We now live in an age of celebrity economists. This year's headliner is Yanis Varoufakis, a hunky game-theorist from Essex whose spare time job is finance minister of Greece. Last year's must-have speaker at any conference was Thomas Piketty. His Capital in the Twenty-First Century brought the recent remarkable growth in income and wealth inequality to the attention of a wide audience.
Tony Atkinson might be forgiven for resenting Piketty's sudden global prominence. He has been ploughing this furrow for decades, even at times when it was a lonely occupation. I was deputy chairman of a Rowntree enquiry into the distribution of income and wealth in the mid-1990s and at that time an interest in the subject was regarded as a slightly dangerous eccentricity. The general assumption was that a rising economic tide would lift all boats, however unseaworthy they might appear, and that explicitly redistributive tax policies would damage incentives and reduce economic activity.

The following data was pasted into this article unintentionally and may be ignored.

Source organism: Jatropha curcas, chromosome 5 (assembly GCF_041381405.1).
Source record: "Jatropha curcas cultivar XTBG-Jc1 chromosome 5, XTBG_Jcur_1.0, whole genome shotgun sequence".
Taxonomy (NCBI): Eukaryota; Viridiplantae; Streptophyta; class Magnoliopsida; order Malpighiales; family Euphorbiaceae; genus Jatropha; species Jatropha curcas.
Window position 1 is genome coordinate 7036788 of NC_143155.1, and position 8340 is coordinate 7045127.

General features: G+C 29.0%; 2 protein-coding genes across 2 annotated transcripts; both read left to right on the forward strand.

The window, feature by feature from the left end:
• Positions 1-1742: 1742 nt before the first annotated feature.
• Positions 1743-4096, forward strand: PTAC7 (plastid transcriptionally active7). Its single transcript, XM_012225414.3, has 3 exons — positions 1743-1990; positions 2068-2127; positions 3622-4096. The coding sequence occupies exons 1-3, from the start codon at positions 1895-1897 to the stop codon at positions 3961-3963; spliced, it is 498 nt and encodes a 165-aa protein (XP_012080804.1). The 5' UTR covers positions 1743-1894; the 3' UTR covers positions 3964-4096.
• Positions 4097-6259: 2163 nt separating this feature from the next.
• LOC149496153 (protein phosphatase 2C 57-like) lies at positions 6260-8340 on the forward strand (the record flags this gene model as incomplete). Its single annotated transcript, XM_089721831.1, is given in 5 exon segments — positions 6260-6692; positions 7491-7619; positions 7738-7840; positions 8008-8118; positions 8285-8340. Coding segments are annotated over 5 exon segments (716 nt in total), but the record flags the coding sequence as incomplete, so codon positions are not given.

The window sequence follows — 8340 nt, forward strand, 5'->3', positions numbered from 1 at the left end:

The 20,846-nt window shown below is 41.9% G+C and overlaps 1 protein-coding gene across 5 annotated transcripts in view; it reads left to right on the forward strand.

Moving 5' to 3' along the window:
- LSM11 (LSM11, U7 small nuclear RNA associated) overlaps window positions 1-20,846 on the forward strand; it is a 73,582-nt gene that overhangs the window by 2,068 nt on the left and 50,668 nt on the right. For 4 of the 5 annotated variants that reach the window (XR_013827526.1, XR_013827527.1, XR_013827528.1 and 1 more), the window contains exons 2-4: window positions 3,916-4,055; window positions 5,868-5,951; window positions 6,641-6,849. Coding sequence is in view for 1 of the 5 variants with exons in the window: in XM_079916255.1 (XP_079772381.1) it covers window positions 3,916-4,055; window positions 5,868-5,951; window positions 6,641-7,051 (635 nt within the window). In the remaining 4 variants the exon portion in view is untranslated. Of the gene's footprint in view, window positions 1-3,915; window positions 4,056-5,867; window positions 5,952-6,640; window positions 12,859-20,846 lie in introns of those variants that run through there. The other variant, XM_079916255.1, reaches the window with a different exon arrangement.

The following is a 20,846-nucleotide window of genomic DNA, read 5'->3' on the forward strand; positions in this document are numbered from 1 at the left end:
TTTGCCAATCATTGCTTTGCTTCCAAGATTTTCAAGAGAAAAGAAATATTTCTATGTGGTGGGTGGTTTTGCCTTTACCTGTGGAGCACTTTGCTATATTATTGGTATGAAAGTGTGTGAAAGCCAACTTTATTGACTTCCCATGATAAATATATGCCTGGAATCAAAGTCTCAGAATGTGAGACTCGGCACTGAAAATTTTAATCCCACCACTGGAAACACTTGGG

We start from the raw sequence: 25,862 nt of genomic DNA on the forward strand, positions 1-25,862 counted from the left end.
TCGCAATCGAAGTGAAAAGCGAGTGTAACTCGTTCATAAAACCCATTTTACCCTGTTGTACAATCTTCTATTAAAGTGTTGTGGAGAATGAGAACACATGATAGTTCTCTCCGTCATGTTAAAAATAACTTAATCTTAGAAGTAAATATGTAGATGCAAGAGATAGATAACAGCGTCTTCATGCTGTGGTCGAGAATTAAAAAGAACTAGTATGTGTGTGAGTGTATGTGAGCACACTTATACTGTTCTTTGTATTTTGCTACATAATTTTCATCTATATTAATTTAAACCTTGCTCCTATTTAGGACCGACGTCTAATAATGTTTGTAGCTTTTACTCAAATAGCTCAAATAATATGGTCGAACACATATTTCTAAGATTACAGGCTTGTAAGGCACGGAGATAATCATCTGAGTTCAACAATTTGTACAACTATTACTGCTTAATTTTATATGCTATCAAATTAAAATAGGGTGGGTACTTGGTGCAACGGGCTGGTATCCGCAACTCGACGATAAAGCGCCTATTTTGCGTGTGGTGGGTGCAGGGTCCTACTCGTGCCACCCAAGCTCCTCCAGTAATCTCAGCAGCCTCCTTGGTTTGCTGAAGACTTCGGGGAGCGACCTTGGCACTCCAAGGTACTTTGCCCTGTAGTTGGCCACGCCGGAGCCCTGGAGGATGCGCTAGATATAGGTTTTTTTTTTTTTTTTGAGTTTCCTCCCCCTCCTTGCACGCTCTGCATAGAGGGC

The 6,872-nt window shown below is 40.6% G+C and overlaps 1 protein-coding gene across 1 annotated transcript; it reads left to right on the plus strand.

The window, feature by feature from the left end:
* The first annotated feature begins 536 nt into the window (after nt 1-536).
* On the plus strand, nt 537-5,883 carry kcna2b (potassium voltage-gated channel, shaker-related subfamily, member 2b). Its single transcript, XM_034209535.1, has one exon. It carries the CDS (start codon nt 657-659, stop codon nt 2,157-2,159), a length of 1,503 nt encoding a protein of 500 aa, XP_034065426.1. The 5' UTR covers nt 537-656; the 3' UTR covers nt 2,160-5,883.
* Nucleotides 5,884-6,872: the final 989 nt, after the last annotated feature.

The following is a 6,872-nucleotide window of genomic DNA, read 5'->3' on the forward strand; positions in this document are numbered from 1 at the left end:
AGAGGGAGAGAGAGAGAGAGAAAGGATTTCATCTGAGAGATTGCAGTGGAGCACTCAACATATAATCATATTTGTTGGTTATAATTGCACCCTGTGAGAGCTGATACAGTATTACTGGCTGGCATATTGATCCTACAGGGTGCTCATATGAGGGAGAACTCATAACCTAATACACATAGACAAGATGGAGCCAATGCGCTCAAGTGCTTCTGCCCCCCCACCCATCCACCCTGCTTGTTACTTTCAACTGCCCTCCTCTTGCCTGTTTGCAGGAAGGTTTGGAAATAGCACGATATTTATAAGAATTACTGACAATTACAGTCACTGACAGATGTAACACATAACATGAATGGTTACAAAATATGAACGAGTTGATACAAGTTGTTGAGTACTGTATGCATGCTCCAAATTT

Twenty years on we are less sure about the boat theory. In most developed countries, and certainly in the US and the UK, the Gini coefficient, the best simple measure of inequality, has risen sharply and, in particular, the incomes of the top 1% of the distribution has broken away from the following pack. In the US, around 20% of income now accrues to the top 1%, compared with around 8% 40 years ago. The figures for the UK are 15% and 5% respectively.